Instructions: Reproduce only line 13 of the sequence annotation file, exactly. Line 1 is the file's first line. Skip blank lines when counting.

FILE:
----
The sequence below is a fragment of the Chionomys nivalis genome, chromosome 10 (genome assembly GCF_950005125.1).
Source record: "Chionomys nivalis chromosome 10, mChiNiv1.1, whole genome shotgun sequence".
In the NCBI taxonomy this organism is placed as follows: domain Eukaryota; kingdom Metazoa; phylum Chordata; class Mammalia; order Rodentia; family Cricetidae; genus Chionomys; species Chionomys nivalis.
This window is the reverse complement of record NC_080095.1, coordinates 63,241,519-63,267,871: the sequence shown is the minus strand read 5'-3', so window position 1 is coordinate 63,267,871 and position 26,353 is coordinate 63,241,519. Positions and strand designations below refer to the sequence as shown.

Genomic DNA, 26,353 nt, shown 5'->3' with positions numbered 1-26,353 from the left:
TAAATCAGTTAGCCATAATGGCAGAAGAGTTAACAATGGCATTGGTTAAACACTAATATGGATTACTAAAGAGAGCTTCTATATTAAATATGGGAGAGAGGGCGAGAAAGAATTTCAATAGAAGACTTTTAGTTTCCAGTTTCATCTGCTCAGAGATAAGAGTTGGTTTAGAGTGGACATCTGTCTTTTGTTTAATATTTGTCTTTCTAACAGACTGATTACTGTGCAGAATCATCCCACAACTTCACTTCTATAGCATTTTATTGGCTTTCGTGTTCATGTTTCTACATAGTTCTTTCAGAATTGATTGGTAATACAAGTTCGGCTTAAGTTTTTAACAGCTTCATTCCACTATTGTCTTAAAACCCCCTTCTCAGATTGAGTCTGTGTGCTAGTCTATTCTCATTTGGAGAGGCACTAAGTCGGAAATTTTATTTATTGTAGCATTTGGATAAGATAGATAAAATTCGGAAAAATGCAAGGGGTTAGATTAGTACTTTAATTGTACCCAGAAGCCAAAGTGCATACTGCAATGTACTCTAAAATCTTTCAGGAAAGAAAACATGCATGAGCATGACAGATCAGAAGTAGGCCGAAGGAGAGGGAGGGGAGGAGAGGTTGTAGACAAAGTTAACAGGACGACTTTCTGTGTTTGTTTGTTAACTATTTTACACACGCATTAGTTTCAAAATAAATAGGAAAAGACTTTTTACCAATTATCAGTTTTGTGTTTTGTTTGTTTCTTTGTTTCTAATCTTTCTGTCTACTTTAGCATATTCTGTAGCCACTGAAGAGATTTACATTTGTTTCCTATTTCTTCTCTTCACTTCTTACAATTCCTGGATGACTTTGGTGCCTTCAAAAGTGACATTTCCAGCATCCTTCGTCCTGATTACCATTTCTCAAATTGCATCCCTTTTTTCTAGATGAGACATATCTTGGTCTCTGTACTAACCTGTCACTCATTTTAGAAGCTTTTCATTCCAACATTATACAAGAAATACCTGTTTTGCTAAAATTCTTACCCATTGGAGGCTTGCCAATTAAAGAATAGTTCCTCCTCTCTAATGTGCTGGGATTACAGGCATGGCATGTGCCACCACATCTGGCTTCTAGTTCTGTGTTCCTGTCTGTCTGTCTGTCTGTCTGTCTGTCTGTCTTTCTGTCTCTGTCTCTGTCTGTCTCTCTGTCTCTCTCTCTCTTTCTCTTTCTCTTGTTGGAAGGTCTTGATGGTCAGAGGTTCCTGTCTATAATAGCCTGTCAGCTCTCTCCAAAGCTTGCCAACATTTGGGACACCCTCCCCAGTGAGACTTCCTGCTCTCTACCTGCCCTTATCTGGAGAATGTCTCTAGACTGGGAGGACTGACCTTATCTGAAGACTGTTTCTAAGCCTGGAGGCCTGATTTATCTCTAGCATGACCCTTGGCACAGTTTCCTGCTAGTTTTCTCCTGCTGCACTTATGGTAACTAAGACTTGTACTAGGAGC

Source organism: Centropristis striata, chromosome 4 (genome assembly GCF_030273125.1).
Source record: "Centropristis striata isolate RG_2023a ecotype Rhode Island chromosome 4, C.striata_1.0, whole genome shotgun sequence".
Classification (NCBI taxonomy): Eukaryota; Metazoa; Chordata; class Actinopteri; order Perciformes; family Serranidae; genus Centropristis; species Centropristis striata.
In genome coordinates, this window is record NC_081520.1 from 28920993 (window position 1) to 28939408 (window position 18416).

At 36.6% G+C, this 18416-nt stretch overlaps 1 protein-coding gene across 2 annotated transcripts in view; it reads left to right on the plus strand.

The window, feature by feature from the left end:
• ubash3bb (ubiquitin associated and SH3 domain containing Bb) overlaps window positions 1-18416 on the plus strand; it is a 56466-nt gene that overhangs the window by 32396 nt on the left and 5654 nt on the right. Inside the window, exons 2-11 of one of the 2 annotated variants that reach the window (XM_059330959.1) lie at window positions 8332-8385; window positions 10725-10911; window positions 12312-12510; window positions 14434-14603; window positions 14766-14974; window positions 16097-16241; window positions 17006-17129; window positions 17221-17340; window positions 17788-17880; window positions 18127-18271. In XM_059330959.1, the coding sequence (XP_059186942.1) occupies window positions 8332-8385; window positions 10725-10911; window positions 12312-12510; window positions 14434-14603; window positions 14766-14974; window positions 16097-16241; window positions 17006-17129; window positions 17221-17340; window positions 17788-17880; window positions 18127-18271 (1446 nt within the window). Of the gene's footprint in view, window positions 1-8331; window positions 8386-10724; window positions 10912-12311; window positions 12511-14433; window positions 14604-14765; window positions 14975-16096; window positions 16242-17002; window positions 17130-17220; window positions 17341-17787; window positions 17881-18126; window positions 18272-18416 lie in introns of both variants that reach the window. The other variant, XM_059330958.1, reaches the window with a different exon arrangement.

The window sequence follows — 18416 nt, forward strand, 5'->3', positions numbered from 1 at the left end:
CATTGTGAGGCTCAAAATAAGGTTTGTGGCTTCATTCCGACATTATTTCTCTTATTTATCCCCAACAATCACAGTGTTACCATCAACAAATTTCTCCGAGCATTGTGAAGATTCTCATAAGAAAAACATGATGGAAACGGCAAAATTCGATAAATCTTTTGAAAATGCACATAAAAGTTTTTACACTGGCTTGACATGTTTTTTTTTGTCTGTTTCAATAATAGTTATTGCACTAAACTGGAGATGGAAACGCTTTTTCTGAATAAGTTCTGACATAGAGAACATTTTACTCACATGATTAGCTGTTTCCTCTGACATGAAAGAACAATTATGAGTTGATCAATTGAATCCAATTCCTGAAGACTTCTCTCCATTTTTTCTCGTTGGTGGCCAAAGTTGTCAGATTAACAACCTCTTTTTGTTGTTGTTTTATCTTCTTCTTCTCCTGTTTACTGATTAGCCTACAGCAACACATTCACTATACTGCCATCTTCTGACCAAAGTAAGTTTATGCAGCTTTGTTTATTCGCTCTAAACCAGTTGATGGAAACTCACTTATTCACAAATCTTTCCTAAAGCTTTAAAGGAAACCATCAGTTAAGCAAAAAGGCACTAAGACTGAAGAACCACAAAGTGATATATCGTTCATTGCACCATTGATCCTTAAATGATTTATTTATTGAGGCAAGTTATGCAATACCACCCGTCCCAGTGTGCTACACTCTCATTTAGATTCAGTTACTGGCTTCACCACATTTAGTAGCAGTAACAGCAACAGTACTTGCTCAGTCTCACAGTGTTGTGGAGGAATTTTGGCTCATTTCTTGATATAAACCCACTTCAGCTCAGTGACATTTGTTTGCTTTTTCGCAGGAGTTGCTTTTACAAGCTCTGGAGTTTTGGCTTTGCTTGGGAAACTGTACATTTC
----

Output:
• ubash3bb (ubiquitin associated and SH3 domain containing Bb) overlaps window positions 1-18416 on the plus strand; it is a 56466-nt gene that overhangs the window by 32396 nt on the left and 5654 nt on the right. Inside the window, exons 2-11 of one of the 2 annotated variants that reach the window (XM_059330959.1) lie at window positions 8332-8385; window positions 10725-10911; window positions 12312-12510; window positions 14434-14603; window positions 14766-14974; window positions 16097-16241; window positions 17006-17129; window positions 17221-17340; window positions 17788-17880; window positions 18127-18271. In XM_059330959.1, the coding sequence (XP_059186942.1) occupies window positions 8332-8385; window positions 10725-10911; window positions 12312-12510; window positions 14434-14603; window positions 14766-14974; window positions 16097-16241; window positions 17006-17129; window positions 17221-17340; window positions 17788-17880; window positions 18127-18271 (1446 nt within the window). Of the gene's footprint in view, window positions 1-8331; window positions 8386-10724; window positions 10912-12311; window positions 12511-14433; window positions 14604-14765; window positions 14975-16096; window positions 16242-17002; window positions 17130-17220; window positions 17341-17787; window positions 17881-18126; window positions 18272-18416 lie in introns of both variants that reach the window. The other variant, XM_059330958.1, reaches the window with a different exon arrangement.